How to handle Thanksgiving after a death in the family

OPINION: It's hard during the holidays to be the same after the death of a loved one. Here are some ideas on how to get through it.

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Editor’s note: The following article is an op-ed, and the views expressed are the author’s own. Read more opinions on theGrio.

The first Thanksgiving after my father passed was really hard. It was the first holiday in my life without him. It had been about six months since the funeral, but that didn’t make things easier. His not being there loomed large for everyone in the family. At one point during dinner, someone broke down in tears and ran away from the table. We were really quiet after that. But we regrouped and got through it. Wine helped a little. But death is never easy, and the mourning process never really ends and that first holiday without them makes the loss really palpable. I have a few thoughts, based on my experiences after losing Dad, about what you can do to get through the holidays when you and your family have heavy hearts and an empty spot at the table.

It’s nice to do something to acknowledge and honor your beloved departed family member. You can leave a chair open or do a toast to them or place a photograph of them on the table. That person is already in everyone’s hearts and minds, so be open about the fact that you’re missing them. Let them be part of the celebration. When you bring them into the room, you confirm that they’re still part of the family even though they’re not there in their physical form.

At dinner, make space to talk about the person. Tell a story about them or say, yeah, Dad would’ve loved that or Mom would’ve wanted us to… It’s another way of bringing them into the room. Be honest about missing them. Everyone’s feelings are raw and sharing the fact that you all miss the person can help all of you heal a little. You never really fully heal from the death of someone close. You just get used to the pain and the absence. Let your feelings about the person out because they’ll be in you and your family forever.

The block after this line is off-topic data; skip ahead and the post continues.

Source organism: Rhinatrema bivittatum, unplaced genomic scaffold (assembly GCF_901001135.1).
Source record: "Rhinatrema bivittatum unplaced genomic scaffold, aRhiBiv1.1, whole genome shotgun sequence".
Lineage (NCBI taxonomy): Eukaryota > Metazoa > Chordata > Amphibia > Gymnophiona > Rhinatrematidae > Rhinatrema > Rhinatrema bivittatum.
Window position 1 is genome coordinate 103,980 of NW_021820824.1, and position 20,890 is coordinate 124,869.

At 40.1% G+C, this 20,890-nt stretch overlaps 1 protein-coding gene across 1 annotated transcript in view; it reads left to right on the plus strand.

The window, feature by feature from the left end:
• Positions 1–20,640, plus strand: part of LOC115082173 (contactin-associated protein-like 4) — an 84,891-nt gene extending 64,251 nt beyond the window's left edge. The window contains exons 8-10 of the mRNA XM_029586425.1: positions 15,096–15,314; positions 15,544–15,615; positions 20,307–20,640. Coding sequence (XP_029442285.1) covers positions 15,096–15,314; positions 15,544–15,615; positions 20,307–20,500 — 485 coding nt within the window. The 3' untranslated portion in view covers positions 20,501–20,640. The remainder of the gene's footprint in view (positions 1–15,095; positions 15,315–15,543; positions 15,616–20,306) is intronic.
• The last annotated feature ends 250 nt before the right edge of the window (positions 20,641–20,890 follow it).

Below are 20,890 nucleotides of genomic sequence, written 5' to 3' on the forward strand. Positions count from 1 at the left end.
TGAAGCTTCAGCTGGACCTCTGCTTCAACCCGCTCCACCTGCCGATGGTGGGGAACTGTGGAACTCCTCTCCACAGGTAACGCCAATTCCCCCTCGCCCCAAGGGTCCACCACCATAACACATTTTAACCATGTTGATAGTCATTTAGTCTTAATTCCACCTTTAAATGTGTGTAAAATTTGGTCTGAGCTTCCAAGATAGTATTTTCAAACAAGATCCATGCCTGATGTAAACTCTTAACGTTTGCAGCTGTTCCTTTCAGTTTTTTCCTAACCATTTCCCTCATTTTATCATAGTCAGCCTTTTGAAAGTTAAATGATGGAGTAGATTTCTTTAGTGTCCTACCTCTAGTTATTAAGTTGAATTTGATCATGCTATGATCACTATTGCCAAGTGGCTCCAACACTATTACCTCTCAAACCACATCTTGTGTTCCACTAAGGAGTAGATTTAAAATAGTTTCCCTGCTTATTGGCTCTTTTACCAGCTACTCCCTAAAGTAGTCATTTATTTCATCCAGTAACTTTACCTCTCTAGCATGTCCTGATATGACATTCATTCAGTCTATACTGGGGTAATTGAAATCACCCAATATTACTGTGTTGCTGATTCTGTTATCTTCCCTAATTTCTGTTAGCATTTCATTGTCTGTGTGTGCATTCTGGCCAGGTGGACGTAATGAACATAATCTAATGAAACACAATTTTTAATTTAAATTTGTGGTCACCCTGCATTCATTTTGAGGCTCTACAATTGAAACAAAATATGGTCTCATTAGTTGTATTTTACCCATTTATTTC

If someone at the table needs to cry, that’s OK. Everyone’s sad. Let it out. If you need to cry, don’t run away. Others seeing you cry may help them deal with their sadness. There’s nothing wrong with crying. Cry together. Give yourself a moment to sit in your sadness. If you try to ignore your sadness, you’ll only deepen it. Don’t be so stoic. By acknowledging your sadness, you can begin to make peace with it. 

Also, if possible, think about adding some new people to the table. Your family has a certain dynamic, a certain way of interacting. Everyone plays a certain role in the flow of conversations and interactions. When a central member of your family is missing, you’ll notice that the dynamic is missing something. If you add new people to your holiday table then that will help change the dynamic. 

The first holiday celebration without someone is yet another step in the long, hard process of getting used to going on without that person. Fixate on the fond times with them and the idea that they would want you to go on and that they’re watching over you. Remember that they’re at peace, free from this life. But, there’s no doubt that it’s hard. In a way, you never really stop crying. It’s been years, and I’m still sad that Dad isn’t around anymore. I still miss him. That’s an expression of my love for him, and it reminds me that my love for him didn’t end with his death.


Touré, theGrio.com

Touré is a host and Creative Director at theGrio. He is the host of the podcast “Toure Show” and the podcast docuseries “Who Was Prince?” He is also the author of seven books including the Prince biography “Nothing Compares 2 U.” Look out for his upcoming podcast “Being Black In the 80s.

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